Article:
ILNews

Federal court dismisses suit against judge

Back to TopCommentsE-mailPrintBookmark and Share

A federal judge has thrown out a lawsuit against an Allen Circuit judge because the judge was entitled to judicial immunity in a suit filed by a pro se plaintiff disgruntled about a small claims ruling. 

U.S District Judge Rudy Lozano in the Northern District of Indiana dismissed with prejudice Tim S. Stefanski's suit against Allen Circuit Judge Thomas J. Felts Tuesday. Stefanski claimed the judge denied his right to a jury trial, right to legal counsel, and that his wages are being garnished in violation of the Fair Debt Collection Practice Act.

Judge Felts, entered a judgment against Stefanski and initiated garnishment proceedings to satisfy the judgment from the Small Claims Division of the Allen Superior Court.

Stefanski claimed in Tim S. Stefanski v. Martha M. McDermott and Thomas J. Felts, No. 1:08-cv-00123, because of the collections practices, he was unable to pay his rent and was evicted. He sought monetary and punitive damages against the judge.

Judge Felts is immune from liability in this case because the alleged illegal acts claimed by Stefanski were actions taken within his judicial discretion, wrote Judge Lozano. On this reason alone, the claims against Judge Felts can be dismissed. But the claims are also barred by the 11th Amendment because the judge was being sued in his official capacity and under the Rooker-Feldman doctrine that states lower federal courts generally don't have the power to exercise appellate review over state court decisions.

Stefanski had also filed a similar suit against Allen Superior Magistrate Judge Brian Cook after the magistrate judge entered judgment against Stefanski and initiated garnishment proceedings against him. That suit was also dismissed because the magistrate judge was entitled to absolute judicial immunity.

Judge Lozano noted that claims against Martha McDermott remain pending.

ADVERTISEMENT

Post a comment to this story

COMMENTS POLICY
We reserve the right to remove any post that we feel is obscene, profane, vulgar, racist, sexually explicit, abusive, or hateful.
 
You are legally responsible for what you post and your anonymity is not guaranteed.
 
Posts that insult, defame, threaten, harass or abuse other readers or people mentioned in Indiana Lawyer editorial content are also subject to removal. Please respect the privacy of individuals and refrain from posting personal information.
 
No solicitations, spamming or advertisements are allowed. Readers may post links to other informational websites that are relevant to the topic at hand, but please do not link to objectionable material.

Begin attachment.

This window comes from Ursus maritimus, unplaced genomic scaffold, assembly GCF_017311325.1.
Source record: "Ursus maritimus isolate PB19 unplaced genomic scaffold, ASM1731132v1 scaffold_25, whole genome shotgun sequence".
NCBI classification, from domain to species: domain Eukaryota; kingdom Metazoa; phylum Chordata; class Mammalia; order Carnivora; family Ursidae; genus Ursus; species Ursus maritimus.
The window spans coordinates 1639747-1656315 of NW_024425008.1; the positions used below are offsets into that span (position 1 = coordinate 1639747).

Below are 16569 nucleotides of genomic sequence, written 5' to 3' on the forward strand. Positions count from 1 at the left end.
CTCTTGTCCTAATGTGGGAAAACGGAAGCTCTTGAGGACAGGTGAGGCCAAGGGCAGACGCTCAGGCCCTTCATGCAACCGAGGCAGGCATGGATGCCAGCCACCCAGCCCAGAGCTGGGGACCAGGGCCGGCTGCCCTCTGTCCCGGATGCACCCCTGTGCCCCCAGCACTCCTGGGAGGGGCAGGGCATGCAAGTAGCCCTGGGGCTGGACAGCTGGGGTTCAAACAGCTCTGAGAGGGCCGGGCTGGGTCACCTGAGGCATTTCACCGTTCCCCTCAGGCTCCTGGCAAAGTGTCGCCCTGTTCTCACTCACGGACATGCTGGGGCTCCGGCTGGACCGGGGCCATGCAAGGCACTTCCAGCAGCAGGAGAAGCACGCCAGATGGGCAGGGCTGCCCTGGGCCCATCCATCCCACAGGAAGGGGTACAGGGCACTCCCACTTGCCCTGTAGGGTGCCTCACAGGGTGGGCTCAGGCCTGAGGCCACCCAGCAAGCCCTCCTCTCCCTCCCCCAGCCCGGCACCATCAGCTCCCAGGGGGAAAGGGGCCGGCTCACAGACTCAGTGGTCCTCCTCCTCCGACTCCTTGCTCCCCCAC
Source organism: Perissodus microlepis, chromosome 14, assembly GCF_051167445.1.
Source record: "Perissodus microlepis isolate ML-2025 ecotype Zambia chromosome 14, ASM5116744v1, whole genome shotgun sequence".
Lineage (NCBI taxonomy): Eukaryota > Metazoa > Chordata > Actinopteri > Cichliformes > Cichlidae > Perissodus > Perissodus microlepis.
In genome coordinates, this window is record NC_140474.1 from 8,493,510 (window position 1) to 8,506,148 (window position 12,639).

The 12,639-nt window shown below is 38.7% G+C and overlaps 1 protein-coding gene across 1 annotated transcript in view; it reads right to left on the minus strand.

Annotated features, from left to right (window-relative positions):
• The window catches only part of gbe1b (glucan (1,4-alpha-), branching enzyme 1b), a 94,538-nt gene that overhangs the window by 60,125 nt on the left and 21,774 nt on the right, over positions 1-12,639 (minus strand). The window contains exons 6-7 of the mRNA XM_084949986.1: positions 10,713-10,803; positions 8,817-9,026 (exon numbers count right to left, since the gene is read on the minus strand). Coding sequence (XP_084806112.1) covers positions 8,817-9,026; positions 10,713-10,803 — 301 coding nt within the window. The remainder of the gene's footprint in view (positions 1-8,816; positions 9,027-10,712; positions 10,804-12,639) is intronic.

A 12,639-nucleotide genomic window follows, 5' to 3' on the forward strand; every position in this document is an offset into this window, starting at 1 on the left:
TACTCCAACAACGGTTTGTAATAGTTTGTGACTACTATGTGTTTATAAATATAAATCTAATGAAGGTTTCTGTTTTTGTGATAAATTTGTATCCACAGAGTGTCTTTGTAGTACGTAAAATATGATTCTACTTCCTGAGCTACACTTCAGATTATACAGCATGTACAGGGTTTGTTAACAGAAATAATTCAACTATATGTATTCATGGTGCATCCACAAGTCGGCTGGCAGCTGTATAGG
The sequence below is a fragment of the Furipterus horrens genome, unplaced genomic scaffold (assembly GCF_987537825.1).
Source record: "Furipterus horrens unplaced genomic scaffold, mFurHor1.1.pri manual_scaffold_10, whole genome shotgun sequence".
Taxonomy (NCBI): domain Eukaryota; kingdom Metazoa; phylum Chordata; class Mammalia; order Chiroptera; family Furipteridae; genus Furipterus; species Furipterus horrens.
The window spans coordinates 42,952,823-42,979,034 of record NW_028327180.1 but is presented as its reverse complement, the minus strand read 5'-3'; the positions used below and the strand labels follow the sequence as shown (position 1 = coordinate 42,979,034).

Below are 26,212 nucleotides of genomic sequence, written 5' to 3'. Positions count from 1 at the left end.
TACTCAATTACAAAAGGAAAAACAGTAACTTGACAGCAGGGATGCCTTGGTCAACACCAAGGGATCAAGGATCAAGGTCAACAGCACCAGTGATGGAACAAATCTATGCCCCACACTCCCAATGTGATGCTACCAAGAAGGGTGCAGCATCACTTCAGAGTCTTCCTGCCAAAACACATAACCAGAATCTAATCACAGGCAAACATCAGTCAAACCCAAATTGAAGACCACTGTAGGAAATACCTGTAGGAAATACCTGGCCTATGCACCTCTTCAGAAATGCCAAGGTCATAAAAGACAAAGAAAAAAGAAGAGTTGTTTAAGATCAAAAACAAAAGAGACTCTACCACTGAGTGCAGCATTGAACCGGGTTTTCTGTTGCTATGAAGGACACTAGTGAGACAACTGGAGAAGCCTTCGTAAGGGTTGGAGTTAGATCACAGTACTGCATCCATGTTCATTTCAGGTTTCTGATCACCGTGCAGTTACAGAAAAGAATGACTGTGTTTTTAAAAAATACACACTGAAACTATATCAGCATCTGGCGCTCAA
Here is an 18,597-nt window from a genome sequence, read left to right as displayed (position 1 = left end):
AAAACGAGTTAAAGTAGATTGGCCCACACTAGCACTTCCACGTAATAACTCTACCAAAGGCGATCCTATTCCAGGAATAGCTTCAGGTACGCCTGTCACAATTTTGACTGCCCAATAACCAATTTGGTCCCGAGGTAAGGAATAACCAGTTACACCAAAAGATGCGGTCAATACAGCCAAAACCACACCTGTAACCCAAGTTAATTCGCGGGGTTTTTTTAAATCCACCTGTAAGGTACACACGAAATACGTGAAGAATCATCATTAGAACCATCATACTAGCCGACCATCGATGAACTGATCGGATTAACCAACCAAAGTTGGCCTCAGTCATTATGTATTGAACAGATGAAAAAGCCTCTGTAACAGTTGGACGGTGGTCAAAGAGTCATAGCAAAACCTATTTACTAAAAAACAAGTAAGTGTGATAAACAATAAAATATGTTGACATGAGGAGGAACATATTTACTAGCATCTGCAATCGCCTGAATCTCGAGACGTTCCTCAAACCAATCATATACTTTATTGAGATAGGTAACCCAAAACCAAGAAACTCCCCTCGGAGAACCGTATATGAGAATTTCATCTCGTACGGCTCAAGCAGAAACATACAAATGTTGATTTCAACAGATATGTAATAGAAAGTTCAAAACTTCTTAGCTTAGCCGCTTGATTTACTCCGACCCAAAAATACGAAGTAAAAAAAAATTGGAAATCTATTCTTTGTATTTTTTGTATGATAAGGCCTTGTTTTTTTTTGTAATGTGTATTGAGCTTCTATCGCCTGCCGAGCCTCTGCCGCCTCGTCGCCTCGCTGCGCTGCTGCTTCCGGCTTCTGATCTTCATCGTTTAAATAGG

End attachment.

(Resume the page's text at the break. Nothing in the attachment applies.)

We may remove messages that are unrelated to the topic, encourage illegal activity, use all capital letters or are unreadable.
 

Messages that are flagged by readers as objectionable will be reviewed and may or may not be removed. Please do not flag a post simply because you disagree with it.

Sponsored by
ADVERTISEMENT
Subscribe to Indiana Lawyer
  1. Contact Lea Shelemey attorney in porter county Indiana. She just helped us win our case...she is awesome...

  2. We won!!!! It was a long expensive battle but we did it. I just wanted people to know it is possible. And if someone can point me I. The right direction to help change the way the courts look as grandparents as only grandparents. The courts assume the parent does what is in the best interest of the child...and the court is wrong. A lot of the time it is spite and vindictiveness that separates grandparents and grandchildren. It should not have been this long and hard and expensive...Something needs to change...

  3. Typo on # of Indiana counties

  4. The Supreme Court is very proud that they are Giving a billion dollar public company from Texas who owns Odyssey a statewide monopoly which consultants have said is not unnecessary but worse they have already cost Hoosiers well over $100 MILLION, costing tens of millions every year and Odyssey is still not connected statewide which is in violation of state law. The Supreme Court is using taxpayer money and Odyssey to compete against a Hoosier company who has the only system in Indiana that is connected statewide and still has 40 of the 82 counties despite the massive spending and unnecessary attacks

  5. Here's a recent resource regarding steps that should be taken for removal from the IN sex offender registry. I haven't found anything as comprehensive as of yet. Hopefully this is helpful - http://www.chjrlaw.com/removal-indiana-sex-offender-registry/

ADVERTISEMENT